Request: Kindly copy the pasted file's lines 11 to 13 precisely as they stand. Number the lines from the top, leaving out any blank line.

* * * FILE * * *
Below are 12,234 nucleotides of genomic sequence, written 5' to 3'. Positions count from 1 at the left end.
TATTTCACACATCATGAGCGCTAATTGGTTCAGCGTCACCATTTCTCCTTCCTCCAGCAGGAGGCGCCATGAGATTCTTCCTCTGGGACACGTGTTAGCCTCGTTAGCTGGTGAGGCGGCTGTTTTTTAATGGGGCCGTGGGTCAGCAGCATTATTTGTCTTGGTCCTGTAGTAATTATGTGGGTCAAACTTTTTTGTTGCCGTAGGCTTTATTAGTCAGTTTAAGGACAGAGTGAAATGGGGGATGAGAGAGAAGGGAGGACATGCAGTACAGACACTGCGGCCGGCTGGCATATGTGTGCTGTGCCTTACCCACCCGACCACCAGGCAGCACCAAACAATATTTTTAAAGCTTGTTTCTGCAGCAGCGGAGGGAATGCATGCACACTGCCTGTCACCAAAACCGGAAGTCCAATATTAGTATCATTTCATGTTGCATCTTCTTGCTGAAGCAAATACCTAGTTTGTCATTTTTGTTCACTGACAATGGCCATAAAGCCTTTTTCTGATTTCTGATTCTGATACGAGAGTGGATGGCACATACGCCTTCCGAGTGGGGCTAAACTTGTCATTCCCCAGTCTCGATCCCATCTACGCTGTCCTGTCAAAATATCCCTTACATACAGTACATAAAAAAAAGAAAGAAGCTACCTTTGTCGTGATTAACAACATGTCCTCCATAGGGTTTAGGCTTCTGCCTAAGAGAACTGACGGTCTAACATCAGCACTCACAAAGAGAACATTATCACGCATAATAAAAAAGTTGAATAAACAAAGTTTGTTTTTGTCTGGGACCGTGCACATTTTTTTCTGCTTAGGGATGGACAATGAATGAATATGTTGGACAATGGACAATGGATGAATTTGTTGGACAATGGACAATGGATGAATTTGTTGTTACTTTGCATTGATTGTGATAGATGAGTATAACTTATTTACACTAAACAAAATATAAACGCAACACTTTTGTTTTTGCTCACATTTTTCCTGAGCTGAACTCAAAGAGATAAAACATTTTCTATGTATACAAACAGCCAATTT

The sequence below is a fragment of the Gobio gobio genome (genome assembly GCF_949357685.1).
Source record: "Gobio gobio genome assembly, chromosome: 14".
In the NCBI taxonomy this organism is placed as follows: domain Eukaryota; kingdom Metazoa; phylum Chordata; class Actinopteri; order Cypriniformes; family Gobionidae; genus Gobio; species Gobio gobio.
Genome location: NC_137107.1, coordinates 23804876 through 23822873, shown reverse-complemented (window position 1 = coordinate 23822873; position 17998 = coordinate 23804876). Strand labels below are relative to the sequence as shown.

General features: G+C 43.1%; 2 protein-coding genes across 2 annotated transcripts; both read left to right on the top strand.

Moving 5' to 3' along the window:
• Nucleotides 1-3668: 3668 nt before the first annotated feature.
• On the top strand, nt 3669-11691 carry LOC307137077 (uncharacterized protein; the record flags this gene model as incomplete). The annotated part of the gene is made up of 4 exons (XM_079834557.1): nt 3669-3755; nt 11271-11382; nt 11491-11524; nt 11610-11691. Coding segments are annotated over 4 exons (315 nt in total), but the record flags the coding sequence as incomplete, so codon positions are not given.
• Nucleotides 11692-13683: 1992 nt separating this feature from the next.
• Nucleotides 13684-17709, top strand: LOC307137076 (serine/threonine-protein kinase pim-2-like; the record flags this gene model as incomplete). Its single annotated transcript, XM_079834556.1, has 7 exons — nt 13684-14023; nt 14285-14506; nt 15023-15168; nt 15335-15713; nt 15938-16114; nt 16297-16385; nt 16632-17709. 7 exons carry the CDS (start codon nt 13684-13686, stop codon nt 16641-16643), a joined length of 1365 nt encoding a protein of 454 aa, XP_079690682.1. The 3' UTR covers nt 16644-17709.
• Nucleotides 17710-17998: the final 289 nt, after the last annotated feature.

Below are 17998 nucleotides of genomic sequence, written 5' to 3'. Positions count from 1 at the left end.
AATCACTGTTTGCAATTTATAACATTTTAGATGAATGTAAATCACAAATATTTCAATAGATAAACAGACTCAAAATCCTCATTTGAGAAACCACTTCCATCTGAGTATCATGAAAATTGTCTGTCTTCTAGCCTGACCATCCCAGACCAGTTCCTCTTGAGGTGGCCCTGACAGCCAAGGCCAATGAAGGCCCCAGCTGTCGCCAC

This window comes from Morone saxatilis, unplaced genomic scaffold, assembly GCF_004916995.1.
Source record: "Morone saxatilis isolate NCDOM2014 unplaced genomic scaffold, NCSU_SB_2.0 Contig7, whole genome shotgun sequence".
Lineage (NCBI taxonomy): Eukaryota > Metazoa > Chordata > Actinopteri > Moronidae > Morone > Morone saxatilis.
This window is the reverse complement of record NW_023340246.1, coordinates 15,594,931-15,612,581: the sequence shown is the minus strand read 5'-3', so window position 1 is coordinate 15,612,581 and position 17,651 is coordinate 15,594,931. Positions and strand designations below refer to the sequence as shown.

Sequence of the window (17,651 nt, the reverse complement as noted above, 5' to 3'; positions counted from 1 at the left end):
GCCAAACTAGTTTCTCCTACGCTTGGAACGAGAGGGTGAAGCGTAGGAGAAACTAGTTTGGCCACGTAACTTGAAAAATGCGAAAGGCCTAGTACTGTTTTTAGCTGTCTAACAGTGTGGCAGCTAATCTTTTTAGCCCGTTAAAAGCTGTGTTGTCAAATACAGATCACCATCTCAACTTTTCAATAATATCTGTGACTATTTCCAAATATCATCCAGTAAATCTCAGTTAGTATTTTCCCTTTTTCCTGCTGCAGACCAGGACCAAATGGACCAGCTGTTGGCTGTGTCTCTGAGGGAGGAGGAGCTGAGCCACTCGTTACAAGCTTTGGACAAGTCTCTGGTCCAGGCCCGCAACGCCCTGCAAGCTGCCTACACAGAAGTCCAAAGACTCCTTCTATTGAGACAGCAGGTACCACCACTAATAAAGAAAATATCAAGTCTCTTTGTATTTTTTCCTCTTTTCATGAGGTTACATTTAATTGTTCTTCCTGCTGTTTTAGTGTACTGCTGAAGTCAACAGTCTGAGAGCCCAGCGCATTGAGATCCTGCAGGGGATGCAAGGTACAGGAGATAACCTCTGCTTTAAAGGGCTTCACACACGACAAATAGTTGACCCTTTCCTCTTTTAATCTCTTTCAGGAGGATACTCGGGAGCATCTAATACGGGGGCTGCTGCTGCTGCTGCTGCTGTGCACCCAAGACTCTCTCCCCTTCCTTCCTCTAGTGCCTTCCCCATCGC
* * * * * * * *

• Nucleotides 11692-13683: 1992 nt separating this feature from the next.
• Nucleotides 13684-17709, top strand: LOC307137076 (serine/threonine-protein kinase pim-2-like; the record flags this gene model as incomplete). Its single annotated transcript, XM_079834556.1, has 7 exons — nt 13684-14023; nt 14285-14506; nt 15023-15168; nt 15335-15713; nt 15938-16114; nt 16297-16385; nt 16632-17709. 7 exons carry the CDS (start codon nt 13684-13686, stop codon nt 16641-16643), a joined length of 1365 nt encoding a protein of 454 aa, XP_079690682.1. The 3' UTR covers nt 16644-17709.
• Nucleotides 17710-17998: the final 289 nt, after the last annotated feature.